French nuclear safety flaws reported : LUSENET : Grassroots Information Coordination Center (GICC) : One Thread

French nuclear safety flaws reported Thursday, 30 March 2000 10:37 (ET)

PARIS, March 30 (UPI) -- Following disclosure of lax safety at the British Nuclear Fuels Sellafield plutonium reprocessing facility, new reports surfaced Thursday of similar safety woes at a French facility.

The German government Thursday began a nationwide safety check at its nuclear power plants that buy mixed oxide fuel from the French state-owned nuclear group, Cogema.

The German decision to check its stockpile of MOX fuel was based on a report of a safety flaw at Cogema's plant at Cadarachein in southern France.

In Paris, the Ministry of Environment, headed by a minister from the French Green Party, acknowledged there had been been problems at the Cogema Cadarachein facility.

But no other reaction was forthcoming Thursday.

According to German television reports, Cogema uncovered a mistake in computerized quality control checks, producing incorrect MOX fuel ingredients. Also Thursday, Bayernwerk, the Bavarian power company, claimed an error affected a batch of fuel sent last December to its Isar 2 atomic power station.

However, Siemens Power Generation, which conducts MOX fuel purchases for Bayernwerk and other generators, has insisted that no breach of safety occurred.

The reports of French safety flaws emerged just after the Ukrainian government Wednesday announced it had decided to close down Chernobyl, site of the world's worst nuclear accident in 1986. The Ukraine plans to shut down the plant at the end of this year.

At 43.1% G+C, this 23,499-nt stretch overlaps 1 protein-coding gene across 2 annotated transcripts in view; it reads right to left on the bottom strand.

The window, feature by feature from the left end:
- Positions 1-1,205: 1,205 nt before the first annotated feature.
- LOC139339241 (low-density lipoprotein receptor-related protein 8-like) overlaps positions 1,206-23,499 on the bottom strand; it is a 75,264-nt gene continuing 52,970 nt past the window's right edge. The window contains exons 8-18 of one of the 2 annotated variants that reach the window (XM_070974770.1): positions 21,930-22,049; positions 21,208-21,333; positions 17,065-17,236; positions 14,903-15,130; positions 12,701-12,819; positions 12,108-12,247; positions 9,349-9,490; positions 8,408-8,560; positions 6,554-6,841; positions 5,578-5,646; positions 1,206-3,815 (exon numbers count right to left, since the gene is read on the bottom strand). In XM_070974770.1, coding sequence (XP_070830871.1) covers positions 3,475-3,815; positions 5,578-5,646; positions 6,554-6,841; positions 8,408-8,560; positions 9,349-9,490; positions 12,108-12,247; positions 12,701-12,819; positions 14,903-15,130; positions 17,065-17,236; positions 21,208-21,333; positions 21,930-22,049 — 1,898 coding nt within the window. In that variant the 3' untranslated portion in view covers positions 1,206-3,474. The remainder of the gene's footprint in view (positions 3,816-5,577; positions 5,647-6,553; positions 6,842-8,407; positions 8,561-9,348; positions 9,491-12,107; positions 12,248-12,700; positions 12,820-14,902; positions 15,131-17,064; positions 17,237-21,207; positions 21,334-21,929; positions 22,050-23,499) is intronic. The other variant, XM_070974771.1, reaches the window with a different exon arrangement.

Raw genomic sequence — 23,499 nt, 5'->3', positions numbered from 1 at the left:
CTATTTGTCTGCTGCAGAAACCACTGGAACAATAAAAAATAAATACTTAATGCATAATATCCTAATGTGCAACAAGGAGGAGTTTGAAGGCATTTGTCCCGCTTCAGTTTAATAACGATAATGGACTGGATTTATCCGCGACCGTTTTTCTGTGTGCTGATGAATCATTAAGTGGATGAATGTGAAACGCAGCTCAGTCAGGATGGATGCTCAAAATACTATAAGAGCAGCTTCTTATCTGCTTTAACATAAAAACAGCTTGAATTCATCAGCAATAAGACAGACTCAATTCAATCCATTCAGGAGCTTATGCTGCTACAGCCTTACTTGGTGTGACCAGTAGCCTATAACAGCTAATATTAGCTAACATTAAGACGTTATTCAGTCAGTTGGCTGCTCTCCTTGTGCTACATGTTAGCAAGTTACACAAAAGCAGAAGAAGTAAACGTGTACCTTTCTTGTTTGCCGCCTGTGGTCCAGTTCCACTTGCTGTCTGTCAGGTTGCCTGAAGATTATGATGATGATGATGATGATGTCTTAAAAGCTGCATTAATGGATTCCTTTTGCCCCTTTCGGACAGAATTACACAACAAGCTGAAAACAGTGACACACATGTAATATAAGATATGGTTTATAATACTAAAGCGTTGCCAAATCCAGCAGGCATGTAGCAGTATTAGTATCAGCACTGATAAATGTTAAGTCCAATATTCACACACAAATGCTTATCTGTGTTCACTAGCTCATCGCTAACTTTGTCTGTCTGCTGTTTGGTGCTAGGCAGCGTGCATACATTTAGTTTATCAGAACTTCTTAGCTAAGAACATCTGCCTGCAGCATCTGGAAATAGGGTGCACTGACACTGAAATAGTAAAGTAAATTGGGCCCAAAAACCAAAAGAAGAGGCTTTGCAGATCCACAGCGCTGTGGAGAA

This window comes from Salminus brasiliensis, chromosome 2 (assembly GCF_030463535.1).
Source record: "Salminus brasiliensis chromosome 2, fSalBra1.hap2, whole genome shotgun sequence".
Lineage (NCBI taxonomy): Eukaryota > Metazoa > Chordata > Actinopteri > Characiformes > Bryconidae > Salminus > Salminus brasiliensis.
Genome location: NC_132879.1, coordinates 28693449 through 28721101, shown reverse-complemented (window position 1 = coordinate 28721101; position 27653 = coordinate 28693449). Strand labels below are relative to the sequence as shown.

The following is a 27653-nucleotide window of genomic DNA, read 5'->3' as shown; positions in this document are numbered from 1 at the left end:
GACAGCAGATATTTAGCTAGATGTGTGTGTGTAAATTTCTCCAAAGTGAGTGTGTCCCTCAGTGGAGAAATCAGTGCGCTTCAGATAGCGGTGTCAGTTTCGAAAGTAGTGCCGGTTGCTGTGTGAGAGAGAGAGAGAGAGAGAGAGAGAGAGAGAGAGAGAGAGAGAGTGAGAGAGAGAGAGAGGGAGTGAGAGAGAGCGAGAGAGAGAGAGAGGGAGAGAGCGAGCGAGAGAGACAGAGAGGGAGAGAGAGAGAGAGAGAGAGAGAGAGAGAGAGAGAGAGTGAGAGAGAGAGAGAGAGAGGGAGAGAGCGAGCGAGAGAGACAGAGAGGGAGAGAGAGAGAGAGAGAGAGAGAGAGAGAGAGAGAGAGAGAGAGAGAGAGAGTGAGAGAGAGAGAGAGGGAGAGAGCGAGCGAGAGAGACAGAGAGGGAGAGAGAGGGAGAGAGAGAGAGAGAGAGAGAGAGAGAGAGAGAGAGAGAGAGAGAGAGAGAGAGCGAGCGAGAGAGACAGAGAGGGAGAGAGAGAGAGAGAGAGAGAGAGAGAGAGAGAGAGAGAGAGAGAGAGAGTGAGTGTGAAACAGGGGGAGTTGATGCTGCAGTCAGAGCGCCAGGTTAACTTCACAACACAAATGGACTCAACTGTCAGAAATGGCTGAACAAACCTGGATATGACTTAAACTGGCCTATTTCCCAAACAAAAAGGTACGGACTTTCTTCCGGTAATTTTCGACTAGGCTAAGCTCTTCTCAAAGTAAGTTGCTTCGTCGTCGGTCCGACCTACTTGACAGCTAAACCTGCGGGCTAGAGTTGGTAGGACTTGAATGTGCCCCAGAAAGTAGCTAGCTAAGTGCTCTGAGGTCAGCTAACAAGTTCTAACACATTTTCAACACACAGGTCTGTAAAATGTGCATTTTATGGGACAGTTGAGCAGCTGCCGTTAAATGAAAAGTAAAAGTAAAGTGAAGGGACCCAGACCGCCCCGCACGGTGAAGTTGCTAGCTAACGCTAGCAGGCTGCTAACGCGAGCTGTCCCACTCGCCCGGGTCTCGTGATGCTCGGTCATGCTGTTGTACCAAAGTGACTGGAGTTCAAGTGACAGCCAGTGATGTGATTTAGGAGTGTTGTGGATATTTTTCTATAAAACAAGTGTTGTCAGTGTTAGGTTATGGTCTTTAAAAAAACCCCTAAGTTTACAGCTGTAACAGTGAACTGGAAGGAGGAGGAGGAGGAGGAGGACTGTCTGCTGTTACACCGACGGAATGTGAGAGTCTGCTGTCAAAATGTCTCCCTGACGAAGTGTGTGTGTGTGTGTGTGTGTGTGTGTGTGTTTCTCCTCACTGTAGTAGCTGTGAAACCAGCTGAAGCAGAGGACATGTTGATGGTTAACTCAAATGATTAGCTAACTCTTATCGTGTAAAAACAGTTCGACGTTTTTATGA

The French nuclear industry problems have come out following British Nuclear Fuels' admission that its workers last year falsified quality control records for a MOX shipment to Japan.

Last week, U.S. government officials ordered a review of approximately $10 billion in nuclear reprocessing awarded to BNFL. And Danish and Irish governments announced earlier this week they plan to press for a ban against nuclear reprocessing in northern Europe at an international marine environment conference in Copenhagen, Denmark, in June.

Continuing concerns over nuclear reprocessing safety seem certain to encourage Europe's growing anti-nuclear movement -- especially in Germany, where the government is under pressure to close down its 19 nuclear plants. MOX fuel for German power stations is produced by Cogema, BNFL and Belgonucleaire.

-- Copyright 2000 by United Press International. All rights reserved

-- Martin Thompson (, March 30, 2000

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